Hammersley’s “malevolent force” loomed over the department for decades, the report found, while the university took no action to remove him despite numerous complaints from students, faculty and the community.
A UW-Madison Police statement this spring denounced his actions and said Hammersley doesn’t represent the department’s values.
Other reports in the works include the history of Black Greek life, Asian American students’ involvement in the antiwar protests in the 1970s and the long fight against campus housing discrimination that started in the 1940s.
“The first step is learning the history, and the second step is doing something about it,” Lucchini Butcher said. “So this wasn’t just, ‘Hey, research the history, make us a report and turn it in, and then go about your life.’ It was, ‘Do this history and help us transform this campus.’”
Steps toward healing
The university hasn’t always taken that approach, some said.
For example, some students blasted the university for its statement following the shooting of six Asian Americans in Atlanta earlier this year, saying administrators needed to do more than issue “bare minimum” statements and provide tangible resources.
Juliana Bennett, a UW-Madison senior who serves as the campus representative on the City Council, said she appreciates that staff have reached out to students of color to ask what they wanted to know about the university’s history.
“Knowing the history of UW is important to students of color because we should know what we are getting into,” she said. “With discrimination on campus, it’s not a new issue. It’s been going on since the inception of the university.”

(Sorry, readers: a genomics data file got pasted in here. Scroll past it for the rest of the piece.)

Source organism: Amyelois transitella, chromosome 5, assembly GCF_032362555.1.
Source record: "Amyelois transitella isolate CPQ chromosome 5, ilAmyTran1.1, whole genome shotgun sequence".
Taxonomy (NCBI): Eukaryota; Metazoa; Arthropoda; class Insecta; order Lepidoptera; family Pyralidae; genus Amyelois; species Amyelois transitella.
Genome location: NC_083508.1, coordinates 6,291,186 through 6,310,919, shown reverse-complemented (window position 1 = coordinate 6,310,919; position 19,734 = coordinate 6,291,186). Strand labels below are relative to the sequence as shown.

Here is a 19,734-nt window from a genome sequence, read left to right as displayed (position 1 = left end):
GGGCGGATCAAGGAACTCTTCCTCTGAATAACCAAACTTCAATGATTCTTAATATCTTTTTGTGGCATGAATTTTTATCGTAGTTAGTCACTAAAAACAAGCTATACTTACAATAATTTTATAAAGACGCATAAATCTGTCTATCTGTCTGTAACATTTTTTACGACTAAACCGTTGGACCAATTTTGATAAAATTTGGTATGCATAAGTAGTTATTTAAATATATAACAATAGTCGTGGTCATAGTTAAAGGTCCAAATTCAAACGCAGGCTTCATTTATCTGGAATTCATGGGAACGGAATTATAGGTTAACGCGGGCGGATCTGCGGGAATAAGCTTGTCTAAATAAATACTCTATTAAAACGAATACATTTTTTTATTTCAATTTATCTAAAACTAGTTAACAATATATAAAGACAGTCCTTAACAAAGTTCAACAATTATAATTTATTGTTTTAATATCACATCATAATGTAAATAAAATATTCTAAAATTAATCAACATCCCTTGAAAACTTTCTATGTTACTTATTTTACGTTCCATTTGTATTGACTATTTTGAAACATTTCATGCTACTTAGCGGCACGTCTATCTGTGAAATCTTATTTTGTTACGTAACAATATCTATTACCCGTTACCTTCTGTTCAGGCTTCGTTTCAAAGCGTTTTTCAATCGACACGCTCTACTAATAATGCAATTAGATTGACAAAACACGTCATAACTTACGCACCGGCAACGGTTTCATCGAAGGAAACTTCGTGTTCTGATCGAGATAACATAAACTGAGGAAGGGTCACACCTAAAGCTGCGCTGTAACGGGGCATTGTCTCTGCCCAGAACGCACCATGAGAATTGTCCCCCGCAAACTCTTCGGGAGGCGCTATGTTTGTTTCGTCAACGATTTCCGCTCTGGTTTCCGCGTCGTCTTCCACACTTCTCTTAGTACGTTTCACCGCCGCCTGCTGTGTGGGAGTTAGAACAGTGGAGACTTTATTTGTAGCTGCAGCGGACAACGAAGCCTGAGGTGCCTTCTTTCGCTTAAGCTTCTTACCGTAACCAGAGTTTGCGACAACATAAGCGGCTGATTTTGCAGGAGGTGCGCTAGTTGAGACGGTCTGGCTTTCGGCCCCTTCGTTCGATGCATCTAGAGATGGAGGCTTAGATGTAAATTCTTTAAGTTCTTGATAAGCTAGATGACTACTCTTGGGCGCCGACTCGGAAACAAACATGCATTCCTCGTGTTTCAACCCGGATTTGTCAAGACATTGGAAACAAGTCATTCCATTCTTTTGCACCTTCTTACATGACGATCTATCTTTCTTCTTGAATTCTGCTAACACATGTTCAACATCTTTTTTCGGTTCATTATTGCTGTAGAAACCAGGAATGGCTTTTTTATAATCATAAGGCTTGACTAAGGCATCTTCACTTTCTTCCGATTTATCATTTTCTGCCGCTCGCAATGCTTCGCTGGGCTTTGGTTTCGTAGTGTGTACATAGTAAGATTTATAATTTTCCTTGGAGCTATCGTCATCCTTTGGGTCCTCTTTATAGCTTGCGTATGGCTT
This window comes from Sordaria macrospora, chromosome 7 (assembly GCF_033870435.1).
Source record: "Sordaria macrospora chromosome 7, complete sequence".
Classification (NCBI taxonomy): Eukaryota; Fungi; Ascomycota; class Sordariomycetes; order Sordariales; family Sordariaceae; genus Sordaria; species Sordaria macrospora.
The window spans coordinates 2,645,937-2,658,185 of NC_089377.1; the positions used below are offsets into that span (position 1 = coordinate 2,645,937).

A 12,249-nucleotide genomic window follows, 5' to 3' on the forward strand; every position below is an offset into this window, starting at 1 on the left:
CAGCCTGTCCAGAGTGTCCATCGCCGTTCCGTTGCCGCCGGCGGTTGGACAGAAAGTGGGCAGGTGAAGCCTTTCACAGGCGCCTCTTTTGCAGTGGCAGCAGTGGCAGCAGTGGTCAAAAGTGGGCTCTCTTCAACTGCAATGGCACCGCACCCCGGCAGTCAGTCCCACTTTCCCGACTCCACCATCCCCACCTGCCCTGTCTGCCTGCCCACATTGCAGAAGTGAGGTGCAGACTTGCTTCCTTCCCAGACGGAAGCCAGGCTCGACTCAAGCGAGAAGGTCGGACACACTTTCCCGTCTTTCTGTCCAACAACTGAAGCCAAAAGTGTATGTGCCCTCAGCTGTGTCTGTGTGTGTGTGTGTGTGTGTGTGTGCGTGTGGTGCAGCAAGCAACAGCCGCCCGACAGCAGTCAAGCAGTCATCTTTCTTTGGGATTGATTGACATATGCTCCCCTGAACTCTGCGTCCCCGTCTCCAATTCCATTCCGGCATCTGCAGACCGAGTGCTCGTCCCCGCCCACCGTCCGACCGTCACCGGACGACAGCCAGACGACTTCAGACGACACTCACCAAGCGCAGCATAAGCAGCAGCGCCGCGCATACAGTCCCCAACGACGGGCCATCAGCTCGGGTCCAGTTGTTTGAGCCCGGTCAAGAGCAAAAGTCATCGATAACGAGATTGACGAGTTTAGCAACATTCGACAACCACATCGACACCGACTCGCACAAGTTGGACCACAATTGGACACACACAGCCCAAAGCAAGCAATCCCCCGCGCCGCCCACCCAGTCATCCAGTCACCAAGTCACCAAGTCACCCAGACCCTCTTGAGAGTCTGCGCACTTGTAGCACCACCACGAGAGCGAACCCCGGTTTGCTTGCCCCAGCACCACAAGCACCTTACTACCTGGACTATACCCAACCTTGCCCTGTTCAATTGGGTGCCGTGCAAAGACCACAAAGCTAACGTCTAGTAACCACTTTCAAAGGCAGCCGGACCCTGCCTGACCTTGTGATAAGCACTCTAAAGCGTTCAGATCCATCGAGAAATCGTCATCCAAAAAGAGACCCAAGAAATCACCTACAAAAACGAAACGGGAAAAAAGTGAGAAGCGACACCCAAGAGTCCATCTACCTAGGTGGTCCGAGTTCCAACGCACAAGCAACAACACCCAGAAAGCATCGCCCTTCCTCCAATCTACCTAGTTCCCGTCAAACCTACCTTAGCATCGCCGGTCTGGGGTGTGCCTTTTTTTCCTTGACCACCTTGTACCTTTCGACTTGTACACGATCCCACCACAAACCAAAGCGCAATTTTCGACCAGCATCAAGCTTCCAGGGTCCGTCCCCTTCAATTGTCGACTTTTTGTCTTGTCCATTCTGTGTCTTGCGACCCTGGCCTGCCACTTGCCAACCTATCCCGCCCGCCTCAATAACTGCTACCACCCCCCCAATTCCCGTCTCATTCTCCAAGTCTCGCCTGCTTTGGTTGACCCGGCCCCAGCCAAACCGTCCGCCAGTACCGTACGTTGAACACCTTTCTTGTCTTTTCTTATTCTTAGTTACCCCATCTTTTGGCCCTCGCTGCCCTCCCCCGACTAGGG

But Bennett questioned whether it would lead to any changes, suggesting the project may be a “preemptive” move by the university to avoid criticism about some of the more controversial parts of its past.
Committing to change is a good step, she said, but the campus could make changes now and not wait until the project is finished.
“Now we recognize that UW is racist. We kind of already knew that,” she said. “But what is the follow-up after that? And unfortunately I haven’t seen much.”
The project team plans to host a lecture series and create curriculum material for instructors to use in their classes. Markers around campus could note where historic events happened, and the project’s findings will be digitized in an easily accessible online archive.
Over the last two years, researchers have gone through about 170 cubic feet — or about 30 bathtubs’ worth — of archival material. Project staff paged through 79 volumes of yearbooks and recorded 121 interviews documenting firsthand accounts of historical events.
Research hit a snag when the pandemic struck, locking staff out of the UW Archives for months. But they balanced out the loss by gathering more oral histories than they had originally anticipated.
While Lucchini Butcher is unsure what changes the project will bring, knowing the university’s history will go a long way toward repairing relationships with past and present communities on campus who have historically been left out, she said.